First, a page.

Religious Studies seeks to understand and interpret religions in various historical, cultural, and social contexts. It fosters scholarly skills such as close reading (of texts and other social and material data), excellence in writing and verbal expression, interpretation of the past from written and physical evidence, and interpretation of contemporary society. By exploring the public and private concerns that religions engage—for example, the nature of community and solitude, suffering and death, good and evil—students discover new ways of interpreting the complex world in which they live. As students venture into the religions of Asia, the Middle East, Africa, the Americas, and Europe, they learn about the formation and transmission of beliefs, behaviors, values, rituals, texts, institutions, and forms of community. Students also learn about conflict and accord within and between religions, as well as between religious and non-religious perspectives.
Concentration in religious studies includes course work in RELS 1000 (junior seminar in methods in the study of religion) and eight other courses conforming to the following requirements.
Each student in consultation with appropriate faculty members devises a concentration program. The student presents (for approval by the concentration advisor) a written statement of the objectives of his or her concentration program and a list of the component courses. The program is expected to encompass the study of at least one religious tradition from each of the following groups. Ordinarily, this requirement is satisfied by two or more courses in each of these areas:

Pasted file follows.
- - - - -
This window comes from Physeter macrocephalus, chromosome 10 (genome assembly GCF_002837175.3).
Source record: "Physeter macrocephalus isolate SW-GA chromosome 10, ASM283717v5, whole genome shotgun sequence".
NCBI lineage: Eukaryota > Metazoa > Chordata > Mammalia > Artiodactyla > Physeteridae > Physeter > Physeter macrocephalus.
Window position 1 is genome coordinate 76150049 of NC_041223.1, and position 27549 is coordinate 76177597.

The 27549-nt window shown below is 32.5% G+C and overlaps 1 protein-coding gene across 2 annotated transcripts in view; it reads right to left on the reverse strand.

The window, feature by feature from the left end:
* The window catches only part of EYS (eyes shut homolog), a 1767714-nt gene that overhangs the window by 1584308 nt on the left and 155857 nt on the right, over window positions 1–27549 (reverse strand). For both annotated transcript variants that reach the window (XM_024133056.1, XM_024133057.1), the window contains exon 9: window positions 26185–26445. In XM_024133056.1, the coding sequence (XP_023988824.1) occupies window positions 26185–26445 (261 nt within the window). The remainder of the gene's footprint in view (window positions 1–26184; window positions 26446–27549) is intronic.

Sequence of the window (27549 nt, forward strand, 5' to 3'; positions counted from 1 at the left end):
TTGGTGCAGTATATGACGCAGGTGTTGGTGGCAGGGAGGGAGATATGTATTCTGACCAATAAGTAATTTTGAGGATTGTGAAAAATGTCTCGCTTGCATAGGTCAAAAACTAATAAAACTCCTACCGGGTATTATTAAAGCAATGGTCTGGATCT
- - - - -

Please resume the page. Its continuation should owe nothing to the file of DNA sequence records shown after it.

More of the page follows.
- Traditions that emerge from West Asia and the Mediterranean world
- Traditions that emerge from South and East Asia
The plan of study must take account of more than one approach to the study of religion, e.g., philosophical and historical; contain at least two Intermediate-level courses (0200-0999), RELS 1000, and two additional advanced-level courses (above 1000). This means that no more than four courses (out of nine) can be at the introductory level. Courses listed in other departments but taught by religious studies faculty count toward the program. Up to three courses that are outside the department and not taught by religious studies faculty can count toward the program.
No later than the end of spring registration in the junior year, the concentrator will determine whether he or she will write an honors thesis or complete a capstone project for the concentration. A capstone course will be selected in consultation with the concentration advisor and other faculty as appropriate. Within the frame of this capstone course, the concentrator will address the theoretical and interpretive issues of his or her particular focus in the religious studies concentration.
A religious studies concentration with honors requires, in addition to RELS 1000 and eight other courses, an honors thesis (RELS 1999, during both semesters of the senior year). To receive honors, a student must have at least a high B in the concentration and an A on the thesis.
Thomas A. Lewis, Director of Undergraduate Studies
Stephen Bush, Undergraduate Advisor for Seniors